John Hawkwood ‘John Sharp’: Feared, English Mercenary And His White Company In 14th Century Italy

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A. Sutherland - AncientPages.com - Eight hundred years ago, John Hawkwood was a man widely known in Europe. He was an English military in the Hundred Years War (1337 to 1453) and a mercenary operating in Italy, where he was known as Giovanni Acuto.

Hawkwood was born about 1320 in Sible Hedingham in the county of Essex, England. His father was a leather tanner and landowner.

"The White Company" as imagined by N.C. Wyeth (1882 - 1945) as illustration for Doyle's eponymous novel

The family was not rich and when his father died, John inherited only a sack of wheat and 20 pounds. Such a legacy was not enough to make a career, so he decided to search for new opportunities to improve his life.

Hawkwood – Knight And Leader Of The White Company

At that time, Edward III (1312–1377) was King of England, celebrated for his military successes and for restoring royal authority after the devastating reign of his father, Edward II.

In the Hundred Years' War with France, Edward III regularly needed new soldiers; John Hawkwood took this opportunity and found work as an archer in Edward’s troops. He soon showed his skill on the battlefield.

After the Battle of Poitiers (1356), Hawkwood joined the White Company, an ill-famed group of mercenaries and with them, he entered Italy in 1361; only three years later, he became the company’s commander. He was knighted but it was never exactly specified when and by whom, (though the Black Prince and the English king were suggested)

Hawkwood – Leading Figure In Italian Warfare

Hawkwood was one of the leading figures in Italian warfare for the next thirty years. As the leader of the White Company, he specialized in archery and sneaky attacks.

After arriving in Italy, he fought for a number of factions such as the Pope, Milan and Florence. He served as a mercenary was first the pope and then various lords.

In his book ‘Mercenaries and their Masters’, Michael Mallett writes that Hawkwood was “a tough, professional soldier who seemed to care less about money and more about military reputation than most of the other contemporary leaders. Much of his success can be attributed to the advantages that his troops enjoyed, but there can be no doubt that he established an unprecedented degree of unity and loyalty in his company. He also acquired a reputation for fidelity and honesty which was to some extent a reflection on the behavior of his rivals because Hawkwood was no paragon of virtue…”

Left: Engraving representing John Hawkwood. Public Domain; Right: Funerary Monument to Sir John Hawkwood by Paolo Uccello (1436). source

Left: Engraving representing John Hawkwood. Public Domain; Right: Funerary Monument to Sir John Hawkwood by Paolo Uccello (1436). Public Domain

In Italy, his group was constantly moving. The Pope had been annoyed with the people of Milan because the city’s prince had his own powerful army, and in his opinion he could practically do what he wanted. He was wrong.

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Hawkwood’s troops defeated him and his city very easily, but it was still much in times when different Italian cities remained in conflict with each other. For example, the city of Pisa rented John and his men to fight against Milan, and in the coming years, many of the members of the White Company died in all those more or less significant military encounters.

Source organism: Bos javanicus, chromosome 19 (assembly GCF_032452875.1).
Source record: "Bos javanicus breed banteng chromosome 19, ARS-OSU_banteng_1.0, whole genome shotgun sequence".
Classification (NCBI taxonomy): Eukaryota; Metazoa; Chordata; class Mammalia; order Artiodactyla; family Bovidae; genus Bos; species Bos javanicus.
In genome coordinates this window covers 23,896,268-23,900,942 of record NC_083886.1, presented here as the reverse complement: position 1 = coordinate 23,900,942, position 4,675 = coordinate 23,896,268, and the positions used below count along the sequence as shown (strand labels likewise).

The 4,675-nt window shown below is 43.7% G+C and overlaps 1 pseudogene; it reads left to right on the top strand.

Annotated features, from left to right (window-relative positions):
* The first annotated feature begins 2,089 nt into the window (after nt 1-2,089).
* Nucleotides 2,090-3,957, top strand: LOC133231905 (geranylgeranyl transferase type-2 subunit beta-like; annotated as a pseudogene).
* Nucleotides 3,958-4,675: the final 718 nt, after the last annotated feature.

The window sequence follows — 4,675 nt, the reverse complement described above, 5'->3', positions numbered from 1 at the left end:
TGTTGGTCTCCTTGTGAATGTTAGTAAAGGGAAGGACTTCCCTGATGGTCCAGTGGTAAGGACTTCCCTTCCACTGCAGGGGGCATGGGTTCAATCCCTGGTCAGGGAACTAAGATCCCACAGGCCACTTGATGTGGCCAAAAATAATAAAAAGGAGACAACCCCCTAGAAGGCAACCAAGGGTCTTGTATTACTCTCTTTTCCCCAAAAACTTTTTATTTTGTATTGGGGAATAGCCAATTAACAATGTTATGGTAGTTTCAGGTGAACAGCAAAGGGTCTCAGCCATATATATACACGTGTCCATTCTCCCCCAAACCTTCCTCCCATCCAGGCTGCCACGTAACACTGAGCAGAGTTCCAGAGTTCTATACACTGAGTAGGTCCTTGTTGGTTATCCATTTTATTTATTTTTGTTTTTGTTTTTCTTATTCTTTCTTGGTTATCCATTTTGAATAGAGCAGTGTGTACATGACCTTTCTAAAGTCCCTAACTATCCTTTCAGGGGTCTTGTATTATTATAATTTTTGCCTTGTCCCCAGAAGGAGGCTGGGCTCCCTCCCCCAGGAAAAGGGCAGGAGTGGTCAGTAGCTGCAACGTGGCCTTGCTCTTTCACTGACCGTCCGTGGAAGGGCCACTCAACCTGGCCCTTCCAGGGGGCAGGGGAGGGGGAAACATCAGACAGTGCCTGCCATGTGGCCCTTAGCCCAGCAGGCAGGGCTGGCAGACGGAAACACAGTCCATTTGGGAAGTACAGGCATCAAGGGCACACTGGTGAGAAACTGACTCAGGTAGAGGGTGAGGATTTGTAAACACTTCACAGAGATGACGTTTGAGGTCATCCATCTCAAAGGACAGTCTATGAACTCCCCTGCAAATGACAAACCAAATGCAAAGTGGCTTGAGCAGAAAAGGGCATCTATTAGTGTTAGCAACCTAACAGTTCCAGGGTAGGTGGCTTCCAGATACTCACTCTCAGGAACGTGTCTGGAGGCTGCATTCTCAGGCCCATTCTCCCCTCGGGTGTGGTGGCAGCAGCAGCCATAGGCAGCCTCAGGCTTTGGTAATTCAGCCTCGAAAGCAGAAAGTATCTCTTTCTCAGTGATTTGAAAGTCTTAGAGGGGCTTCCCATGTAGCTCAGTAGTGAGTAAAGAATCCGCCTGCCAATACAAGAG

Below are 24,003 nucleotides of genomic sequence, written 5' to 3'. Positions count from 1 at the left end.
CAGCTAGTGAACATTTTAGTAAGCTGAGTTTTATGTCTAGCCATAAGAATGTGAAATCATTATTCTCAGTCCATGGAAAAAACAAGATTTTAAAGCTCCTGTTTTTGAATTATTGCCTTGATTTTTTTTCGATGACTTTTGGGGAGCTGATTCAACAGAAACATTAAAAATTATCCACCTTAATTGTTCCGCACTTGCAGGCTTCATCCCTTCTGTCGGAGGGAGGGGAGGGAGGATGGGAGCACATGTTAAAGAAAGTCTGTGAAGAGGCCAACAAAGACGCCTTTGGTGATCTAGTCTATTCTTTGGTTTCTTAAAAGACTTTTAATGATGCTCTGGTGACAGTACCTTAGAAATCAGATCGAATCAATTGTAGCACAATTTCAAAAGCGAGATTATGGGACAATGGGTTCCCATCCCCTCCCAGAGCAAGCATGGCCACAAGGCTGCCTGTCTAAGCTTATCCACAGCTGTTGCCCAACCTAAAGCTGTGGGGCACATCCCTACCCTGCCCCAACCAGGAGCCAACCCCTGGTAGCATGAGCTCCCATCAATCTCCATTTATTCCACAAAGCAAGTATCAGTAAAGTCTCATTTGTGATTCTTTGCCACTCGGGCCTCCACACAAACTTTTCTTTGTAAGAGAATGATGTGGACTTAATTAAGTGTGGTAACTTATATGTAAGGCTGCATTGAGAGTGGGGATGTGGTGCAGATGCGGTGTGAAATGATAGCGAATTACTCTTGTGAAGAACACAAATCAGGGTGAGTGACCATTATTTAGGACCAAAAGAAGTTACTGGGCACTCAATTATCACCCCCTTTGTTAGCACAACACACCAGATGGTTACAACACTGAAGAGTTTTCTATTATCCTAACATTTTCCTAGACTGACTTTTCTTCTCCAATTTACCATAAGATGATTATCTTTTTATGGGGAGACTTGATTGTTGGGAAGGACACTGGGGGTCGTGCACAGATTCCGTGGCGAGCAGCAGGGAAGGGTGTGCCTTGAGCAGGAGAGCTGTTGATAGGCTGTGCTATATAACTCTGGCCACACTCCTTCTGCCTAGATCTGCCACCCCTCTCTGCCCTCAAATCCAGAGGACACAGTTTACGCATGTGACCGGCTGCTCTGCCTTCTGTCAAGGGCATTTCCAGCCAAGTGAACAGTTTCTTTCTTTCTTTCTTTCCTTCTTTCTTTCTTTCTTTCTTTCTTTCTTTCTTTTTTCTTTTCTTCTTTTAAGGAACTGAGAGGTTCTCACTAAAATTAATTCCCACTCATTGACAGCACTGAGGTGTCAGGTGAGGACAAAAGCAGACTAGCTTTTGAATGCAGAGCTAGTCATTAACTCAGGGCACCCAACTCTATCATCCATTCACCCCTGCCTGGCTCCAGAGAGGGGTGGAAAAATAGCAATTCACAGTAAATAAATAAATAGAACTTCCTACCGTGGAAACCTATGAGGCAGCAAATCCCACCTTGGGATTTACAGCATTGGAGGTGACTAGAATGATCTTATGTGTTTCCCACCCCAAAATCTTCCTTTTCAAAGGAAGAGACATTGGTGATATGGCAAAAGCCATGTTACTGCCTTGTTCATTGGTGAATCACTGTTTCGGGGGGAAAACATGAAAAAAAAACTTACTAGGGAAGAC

With time, however, John had established an excellent reputation as a commander and a tough soldier. Many people were privileged to fight at his side. He paid them well and indeed he had no problems replacing those he lost in battles.

Hawkwood was well-paid mercenary; he had money and he knew how to make more money. For example, the city of Florence paid him 130,000 florins because it wanted to be in peace and soon others did the same, and this clever mercenary became a rich man.

Hawkwood’s Career Ans 1377 Cesena Massacre

Hawkwood was responsible for 1377 Cesena Massacre, where 6,000 people were innocently killed by troops under his command.

“…at Cesena in 1377, the papal mercenaries carried out massacres of the civilian populations which were to be permanent stains on the records of Italian warfare…. Cardinal Robert of Geneva, who at Cesena demanded the blood of the entire population in revenge for the murder of some of his mercenaries…”

"Hawkwood is said to have obeyed Cardinal Robert’s instructions with the greatest reluctance and to have succeeded in saving some of the women in Cesena.

He had by this time already been in Italy for fifteen years and had developed a sympathy for the country and its inhabitants which the Breton mercenaries could scarcely be expected to share. However, in Cesena, more than 5,000 of the population were slaughtered and the moats were filled with the bodies of those who tried to escape from the city..." 

The rest of his long life, Hawkwood devoted to various diplomatic missions for the English King. He ended his career in Florence. He had always expected to return to England before he died and in fact, he was just about to sell his possessions in Italy, but it never happened. He died in 1394 in Florence.

Written by – A. Sutherland  - AncientPages.com Senior Staff Writer

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References:

Caferro W. John Hawkwood: An English Mercenary in Fourteenth-Century

Caferro W. Mercenary Companies and the Decline of Siena